Journalists have been tortured for investigating security forces (Tasneem Khalil, Jahangir Alam Akash). It is rumoured that the owner of a private TV channel was picked up by security forces. He was left blindfolded, and released only after he had agreed to sign blank sheets of paper. Guidelines for talk shows have been issued. Names of blacklisted guest speakers have been circulated to private channels (white-listed ones too!). A faxed letter on plain paper asking Ekushey to close down its highly popular talk shows (Ekusheyr Shomoy, Ekusheyr Raat) was sent in end-January. Later, a similar letter was sent to most other channels. Sending plain paper directives, minus any letterhead, to newspaper and TV offices seems to be a new tactic of the military agencies. Leaving no footprints in the sand?
Tales of ownership
For the regime, the anti-graft drive has had some useful side-effects. The intelligence services are systematically acquiring shares in private media companies, by offering the release from detention of their owners in return.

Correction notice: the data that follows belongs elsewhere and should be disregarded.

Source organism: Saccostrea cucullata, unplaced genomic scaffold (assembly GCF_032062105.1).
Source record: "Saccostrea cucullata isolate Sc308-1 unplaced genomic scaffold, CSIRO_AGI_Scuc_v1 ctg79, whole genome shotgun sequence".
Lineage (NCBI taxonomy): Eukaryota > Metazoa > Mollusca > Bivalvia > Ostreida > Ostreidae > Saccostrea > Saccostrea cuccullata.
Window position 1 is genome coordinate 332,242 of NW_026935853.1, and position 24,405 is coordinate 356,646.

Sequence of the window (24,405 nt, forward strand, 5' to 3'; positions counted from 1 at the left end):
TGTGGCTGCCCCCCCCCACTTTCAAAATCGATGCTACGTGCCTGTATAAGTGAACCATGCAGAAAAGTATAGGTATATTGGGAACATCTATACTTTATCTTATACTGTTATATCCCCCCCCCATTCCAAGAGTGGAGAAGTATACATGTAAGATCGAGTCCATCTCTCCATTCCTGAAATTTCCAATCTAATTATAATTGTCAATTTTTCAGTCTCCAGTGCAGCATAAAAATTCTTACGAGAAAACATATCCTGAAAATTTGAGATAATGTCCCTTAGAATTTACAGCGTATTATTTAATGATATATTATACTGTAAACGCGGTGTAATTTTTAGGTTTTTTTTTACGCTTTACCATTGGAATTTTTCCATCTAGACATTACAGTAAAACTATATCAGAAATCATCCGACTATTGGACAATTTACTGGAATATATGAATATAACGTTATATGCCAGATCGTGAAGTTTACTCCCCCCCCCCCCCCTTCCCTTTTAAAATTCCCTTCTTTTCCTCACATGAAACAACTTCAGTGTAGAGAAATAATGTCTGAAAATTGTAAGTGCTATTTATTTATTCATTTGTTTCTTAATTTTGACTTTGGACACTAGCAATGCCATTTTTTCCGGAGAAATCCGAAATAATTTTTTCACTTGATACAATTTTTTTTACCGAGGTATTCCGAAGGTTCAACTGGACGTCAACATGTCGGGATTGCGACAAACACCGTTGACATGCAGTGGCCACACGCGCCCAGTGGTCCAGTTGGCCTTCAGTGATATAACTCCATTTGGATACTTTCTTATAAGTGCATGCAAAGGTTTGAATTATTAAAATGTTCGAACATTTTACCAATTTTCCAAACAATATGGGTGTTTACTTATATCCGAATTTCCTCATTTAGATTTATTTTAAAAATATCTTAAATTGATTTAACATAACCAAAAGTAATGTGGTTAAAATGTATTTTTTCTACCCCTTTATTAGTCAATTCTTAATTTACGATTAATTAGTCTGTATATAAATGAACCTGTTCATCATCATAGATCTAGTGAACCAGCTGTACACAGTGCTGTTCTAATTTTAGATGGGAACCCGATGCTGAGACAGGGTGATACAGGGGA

The Economist, November 8, 2007
Is this true? Is there any way of verifying what is reported in the lines above? Why should the intelligence services buy up shares in the media industry? Any guesses?
Rumours have been floating of the intelligence agency brokering deals, of buying and selling shares in the media industry. If that’s true, how would that be in the public interest?
These are common enough questions that have bothered me, and all those I know who have read the article.
What intrigues me however is, the military intelligence agency already has vast powers at its disposal, powers that enable it to control the print and electronic media in this country, be a part of the conditioning factors that have led to the industry’s severe crisis, with an almost broken backbone, both financially and otherwise.
What further powers will ownership give? Should one look towards Pakistan’s milbus (military-business) to seek answers?
First published in New Age 20th May 2008Show